[personal profile] gdt

Say you've got a file you want to put into an executable. Some help text, a copyright notice. Putting these into the source code is painful:

static const char *copyright_notice[] = {
 "This program is free software; you can redistribute it and/or modify",
 "it under the terms of the GNU General Public License as published by",
 "the Free Software Foundation; either version 2 of the License, or (at",
 "your option) any later version.",
 NULL   /* Marks end of text. */
};
#include <stdio.h>
const char **line_p;
for (line_p = copyright_notice; *line_p != NULL; line_p++) {
  puts(*line_p);
}

If the file is binary, such as an image, then the pain rises exponentially. If you must take this approach then you'll want to know about VIM's xxd hexdump tool:

$ xxd -i copyright.txt > copyright.i

which gives a file which can be included into a C program:

unsigned char copyright_txt[] = {
  0x54, 0x68, 0x69, 0x73, 0x20, 0x70, 0x72, 0x6f, 0x67, 0x72, 0x61, 0x6d,
  0x20, 0x69, 0x73, 0x20, 0x66, 0x72, 0x65, 0x65, 0x20, 0x73, 0x6f, 0x66,
…
  0x30, 0x31, 0x2c, 0x20, 0x55, 0x53, 0x41, 0x2e, 0x0a
};
unsigned int copyright_txt_len = 681;

That program looks like so:

#include "copyright.i"
unsigned char *p;
unsigned int len;
for (p = copyright_txt, len = 0;
     len < copyright_txt_len;
     p++, len++) {
  putchar(*p);
}

If you are going to use this in anger then modify the generated .i file to declare a static const unsigned char …[]. A sed command can do that easily enough; that way the Makefile can re-create the .i file upon any change to the input binary file.

It is much easier to insert a binary file using the linker, and the rest of this blog post explores how that is done. Again the example file will be copyright.txt, but the technique applies to any file, not just text.

Fortunately the GNU linker supports a binary object format, so using the typical linkage tools a binary file can be transformed into an object file simply with:

$ ld --relocatable --format=binary --output=copyright.o copyright.txt
$ cc -c helloworld.c
$ cc -o helloworld helloworld.o copyright.o

The GNU linker's --relocatable indicates that this object file is to be linked with other object files, and therefore addresses in this object file will need to be relocated at the final linkage.

The final cc in the example doesn't compile anything: it runs ld to link the object files of C programs on this particular architecture and operating system.

The linker defines some symbols in the object file marking the start, end and size of the copied copyright.txt:

$ nm copyright.o
000003bb D _binary_copyright_txt_end
000003bb A _binary_copyright_txt_size
00000000 D _binary_copyright_txt_start

Ignore the address of 00000000, this is relocatable object file and the final linkage will assign a final address and clean up references to it.

A C program can access these symbols with:

extern const unsigned char _binary_copyright_txt_start[];
extern const unsigned char _binary_copyright_txt_end[];
extern const size_t *_binary_copyright_txt_size;

Don't rush ahead and puts() this variable. The copyright.txt file has no final ASCII NUL character which C uses to mark the end of strings. Perhaps use the old-fashioned UNIX write():

#include <stdio.h>
#include <unistd.h>
fflush(stdout);  /* Synchronise C's stdio and UNIX's I/O. */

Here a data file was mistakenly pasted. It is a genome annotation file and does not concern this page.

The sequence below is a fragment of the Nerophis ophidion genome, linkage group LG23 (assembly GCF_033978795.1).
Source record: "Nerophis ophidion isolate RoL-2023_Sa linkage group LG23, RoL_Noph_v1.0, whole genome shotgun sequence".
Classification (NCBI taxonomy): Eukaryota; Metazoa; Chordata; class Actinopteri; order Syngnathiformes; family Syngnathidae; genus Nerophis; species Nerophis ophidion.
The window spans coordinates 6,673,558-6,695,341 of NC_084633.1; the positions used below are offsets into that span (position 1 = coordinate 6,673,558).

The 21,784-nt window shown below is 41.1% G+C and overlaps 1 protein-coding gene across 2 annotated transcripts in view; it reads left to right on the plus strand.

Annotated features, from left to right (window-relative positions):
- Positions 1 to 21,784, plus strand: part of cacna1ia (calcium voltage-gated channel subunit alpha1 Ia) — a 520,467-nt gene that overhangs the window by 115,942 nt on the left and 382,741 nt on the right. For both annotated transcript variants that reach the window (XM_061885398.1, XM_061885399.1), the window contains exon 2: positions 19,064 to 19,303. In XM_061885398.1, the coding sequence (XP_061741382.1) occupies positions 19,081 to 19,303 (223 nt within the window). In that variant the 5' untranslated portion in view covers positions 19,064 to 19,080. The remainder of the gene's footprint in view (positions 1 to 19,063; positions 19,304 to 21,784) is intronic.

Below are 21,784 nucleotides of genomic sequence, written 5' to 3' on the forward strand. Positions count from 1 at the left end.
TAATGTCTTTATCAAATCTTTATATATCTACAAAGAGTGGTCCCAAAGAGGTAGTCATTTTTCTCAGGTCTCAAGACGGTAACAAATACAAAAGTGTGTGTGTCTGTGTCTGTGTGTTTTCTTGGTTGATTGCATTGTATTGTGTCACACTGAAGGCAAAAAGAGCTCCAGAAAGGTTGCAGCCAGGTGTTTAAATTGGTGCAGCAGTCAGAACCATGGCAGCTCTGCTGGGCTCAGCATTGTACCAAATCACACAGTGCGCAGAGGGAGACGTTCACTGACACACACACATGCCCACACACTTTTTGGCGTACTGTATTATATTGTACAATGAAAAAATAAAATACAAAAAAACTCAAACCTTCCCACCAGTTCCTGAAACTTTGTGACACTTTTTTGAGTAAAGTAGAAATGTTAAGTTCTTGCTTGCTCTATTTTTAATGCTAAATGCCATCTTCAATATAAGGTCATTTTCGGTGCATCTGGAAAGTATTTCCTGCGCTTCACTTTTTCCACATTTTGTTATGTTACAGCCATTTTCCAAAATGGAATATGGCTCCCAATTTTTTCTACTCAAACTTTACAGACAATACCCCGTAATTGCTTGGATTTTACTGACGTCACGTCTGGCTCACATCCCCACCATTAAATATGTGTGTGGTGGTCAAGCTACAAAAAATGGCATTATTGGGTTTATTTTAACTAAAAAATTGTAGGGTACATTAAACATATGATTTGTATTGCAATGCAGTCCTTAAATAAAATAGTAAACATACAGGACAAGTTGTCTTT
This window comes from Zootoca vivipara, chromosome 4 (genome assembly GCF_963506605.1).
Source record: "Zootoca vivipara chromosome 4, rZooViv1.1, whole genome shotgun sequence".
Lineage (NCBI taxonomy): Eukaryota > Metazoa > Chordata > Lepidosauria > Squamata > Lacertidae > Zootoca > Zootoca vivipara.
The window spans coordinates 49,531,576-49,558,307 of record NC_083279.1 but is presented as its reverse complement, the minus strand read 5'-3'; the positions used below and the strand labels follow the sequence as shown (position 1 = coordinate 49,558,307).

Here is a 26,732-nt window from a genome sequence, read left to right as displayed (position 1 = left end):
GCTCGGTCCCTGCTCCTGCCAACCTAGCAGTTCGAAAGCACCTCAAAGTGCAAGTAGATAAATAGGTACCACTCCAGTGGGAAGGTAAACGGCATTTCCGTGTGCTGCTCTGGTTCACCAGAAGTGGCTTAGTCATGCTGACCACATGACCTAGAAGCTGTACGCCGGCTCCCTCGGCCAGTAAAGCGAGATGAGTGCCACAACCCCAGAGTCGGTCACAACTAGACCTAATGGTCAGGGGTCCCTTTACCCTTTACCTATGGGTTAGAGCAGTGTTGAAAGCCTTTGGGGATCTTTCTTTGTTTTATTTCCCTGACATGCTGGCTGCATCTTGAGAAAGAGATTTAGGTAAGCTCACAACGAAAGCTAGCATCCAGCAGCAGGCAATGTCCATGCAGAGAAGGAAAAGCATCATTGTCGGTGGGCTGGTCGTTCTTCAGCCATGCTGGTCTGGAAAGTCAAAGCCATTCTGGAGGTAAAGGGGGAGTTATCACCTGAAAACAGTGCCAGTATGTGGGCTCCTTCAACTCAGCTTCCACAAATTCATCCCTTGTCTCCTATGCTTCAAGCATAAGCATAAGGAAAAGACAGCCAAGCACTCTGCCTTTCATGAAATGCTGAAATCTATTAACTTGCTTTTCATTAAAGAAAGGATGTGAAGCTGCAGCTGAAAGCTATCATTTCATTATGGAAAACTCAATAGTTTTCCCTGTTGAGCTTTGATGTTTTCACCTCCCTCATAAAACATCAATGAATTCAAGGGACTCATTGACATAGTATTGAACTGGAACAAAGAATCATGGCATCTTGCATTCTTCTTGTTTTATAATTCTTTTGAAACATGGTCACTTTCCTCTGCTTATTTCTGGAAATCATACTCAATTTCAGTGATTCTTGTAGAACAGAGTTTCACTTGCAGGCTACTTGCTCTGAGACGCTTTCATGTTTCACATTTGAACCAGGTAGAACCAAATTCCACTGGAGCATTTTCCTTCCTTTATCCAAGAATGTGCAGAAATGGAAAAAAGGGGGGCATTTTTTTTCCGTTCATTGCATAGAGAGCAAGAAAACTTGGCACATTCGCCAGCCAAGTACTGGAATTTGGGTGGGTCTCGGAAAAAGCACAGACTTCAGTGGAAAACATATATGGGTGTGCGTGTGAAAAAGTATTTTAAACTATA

write(fileno(stdout)),
      _binary_copyright_txt_start,
      (size_t)&_binary_copyright_txt_size);

Alternatively, add a final NUL to the copyright.txt file:

$ echo -e -n "\x00" >> copyright.txt

and program:

#include <stdio.h>
extern const unsigned char _binary_copyright_txt_start[];
fputs(_binary_copyright_txt_start, stdout);

There's one small wrinkle:

$ objdump -s copyright.o
copyright.o:   file format elf32-littlearm
Contents of section .data:
 0000 54686973 2070726f 6772616d 20697320  This program is 
 0010 66726565 20736f66 74776172 653b2079  free software; y
 0020 6f752063 616e2072 65646973 74726962  ou can redistrib
 0030 75746520 69742061 6e642f6f 72206d6f  ute it and/or mo

The .data section is copied into memory for all running instances of the executable. We really want the contents of the copyright.txt file to be in the .rodata section so that there is only ever one copy in memory no matter how many copies are running.

objcopy could have copied an input ‘binary’ copyright.txt file to a particular section in an output object file, and that particular section could have been .rodata. But objcopy's options require us to state the architecture of the output object file. We really don't want a different command for compiling on x86, AMD64, ARM and so on.

So here's a hack: let ld set the architecture details when it generates its default output and then use objcopy to rename the section from .data to .rodata. Remember that .data contains only the three _binary_… symbols and so they are the only symbols which will move from .data to .rodata:

$ ld --relocatable --format=binary --output=copyright.tmp.o copyright.txt
$ objcopy --rename-section .data=.rodata,alloc,load,readonly,data,contents copyright.tmp.o copyright.o
$ objdump -s copyright.o
copyright.o:   file format elf32-littlearm
Contents of section .rodata:
 0000 54686973 2070726f 6772616d 20697320  This program is 
 0010 66726565 20736f66 74776172 653b2079  free software; y
 0020 6f752063 616e2072 65646973 74726962  ou can redistrib
 0030 75746520 69742061 6e642f6f 72206d6f  ute it and/or mo

Link this copyright.o with the remainder of the program as before:

$ cc -c helloworld.c
$ cc -o helloworld helloworld.o copyright.o

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Glen Turner

April 2017

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